Tina Andersen Vågenes from Natur og Ungdom (Young Friends of the Earth Norway) shares their group's story of local fight to save Norwegian fjords from mining waste. The Norwegian government approved the large scale disposal of mining waste in the Førde fjord in May. However, the fight is not over yet.
On the 8th of December, the Norwegian Environmental Authorities gave their approval to a new copper mine, the waste of which will be dumped at sea, in Reppar fjord, Finnmark. Now, protesters are gathering to fight the mining project, says Young Friends of the Earth Norway. In 2015, the Norwegian government and Environmental Authorities approved two harmful projects for mining and sea deposits of tailings (mining waste). In April, a mining company got approval to dump 200 million tonnes of tailings in the Førde fjord from a rutile ore mine in the Engebø Mountain. After the Reppar fjord mine was approved in December, it became clear that the Norwegian government is willing to risk nature and food production for the sake of profit.
The approval for the mine came the same day that a large delegation from Young Friends of the Earth Norway (Natur og Ungdom) began their trip to Paris for the international climate negotiations. The Environmental Authorities gave permission to develop a copper mine from the Nussir and Ulveryggen Mountains, and to dump 2 million tonnes of waste into the Reppar fjord. The mine was granted the right to deposit a total of 60 million tonnes of mining tailings over 20 years. Both the Førde fjord and the Reppar fjord are national salmon fjords, and home to many endangered species. Local fishermen in both places are now seriously concerned for their future. The mining area of Reppar fjord will also interfere with the reindeer-herding district, where the indigenous Sami people keep large stocks of reindeer. The Sami people have protected rights to use the area for traditional keeping, and any industrial projects in the area should be consulted with the regional Sami Council. The Sami Council and local reindeer herders were consulted about the Reppar fjord mine, but all dialogue was ended abruptly a few months before the decision. All input from the Sami Council, NGOs and locals was clear – to approve the mine would be irresponsible. In December the Environmental Directorate went against the Sami appeal to stop the mine. This has sparked massive protests from the Sami Council, who are now considering a lawsuit.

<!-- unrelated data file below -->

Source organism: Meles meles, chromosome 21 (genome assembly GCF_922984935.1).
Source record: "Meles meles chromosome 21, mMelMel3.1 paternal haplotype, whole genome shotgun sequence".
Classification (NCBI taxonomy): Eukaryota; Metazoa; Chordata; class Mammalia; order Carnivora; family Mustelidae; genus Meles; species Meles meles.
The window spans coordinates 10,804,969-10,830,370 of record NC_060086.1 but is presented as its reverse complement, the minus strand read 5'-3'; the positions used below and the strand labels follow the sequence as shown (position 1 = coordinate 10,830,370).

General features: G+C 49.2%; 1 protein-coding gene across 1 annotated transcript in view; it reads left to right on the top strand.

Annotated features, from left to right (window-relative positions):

Young Friends of the Earth Norway will not accept the decision to dump toxic mining tailings in valuable fjords. Several environmental organisations have sent an appeal to the ESA-court to stop the projects, on the grounds that Norway is illegally breaking the Water Directive. The Reppar fjord mine will interfere with indigenous rights, and the Sami Parliament is considering a lawsuit against the approvals. Over 2,000 people have already signed their name to a list threatening civil disobedience to stop the Førde fjord and the Reppar fjord mines.
If you want to know more about the actions or need more information about the cases, please contact Tina Andersen Vågenes, central board member in Young Friends of the Earth Norway at email@example.com.